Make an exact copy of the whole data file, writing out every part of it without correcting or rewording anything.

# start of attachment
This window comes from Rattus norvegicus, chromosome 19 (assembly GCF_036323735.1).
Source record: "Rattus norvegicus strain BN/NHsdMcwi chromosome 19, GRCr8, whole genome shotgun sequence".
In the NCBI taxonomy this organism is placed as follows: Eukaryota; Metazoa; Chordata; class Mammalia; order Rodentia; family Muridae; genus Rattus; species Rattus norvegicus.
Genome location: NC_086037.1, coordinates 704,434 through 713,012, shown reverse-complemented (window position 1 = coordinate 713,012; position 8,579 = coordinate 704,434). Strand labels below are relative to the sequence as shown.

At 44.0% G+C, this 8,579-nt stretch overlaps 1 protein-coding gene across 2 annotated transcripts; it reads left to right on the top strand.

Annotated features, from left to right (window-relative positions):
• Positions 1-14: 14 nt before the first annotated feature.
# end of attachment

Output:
This window comes from Rattus norvegicus, chromosome 19 (assembly GCF_036323735.1).
Source record: "Rattus norvegicus strain BN/NHsdMcwi chromosome 19, GRCr8, whole genome shotgun sequence".
In the NCBI taxonomy this organism is placed as follows: Eukaryota; Metazoa; Chordata; class Mammalia; order Rodentia; family Muridae; genus Rattus; species Rattus norvegicus.
Genome location: NC_086037.1, coordinates 704,434 through 713,012, shown reverse-complemented (window position 1 = coordinate 713,012; position 8,579 = coordinate 704,434). Strand labels below are relative to the sequence as shown.

At 44.0% G+C, this 8,579-nt stretch overlaps 1 protein-coding gene across 2 annotated transcripts; it reads left to right on the top strand.

Annotated features, from left to right (window-relative positions):
• Positions 1-14: 14 nt before the first annotated feature.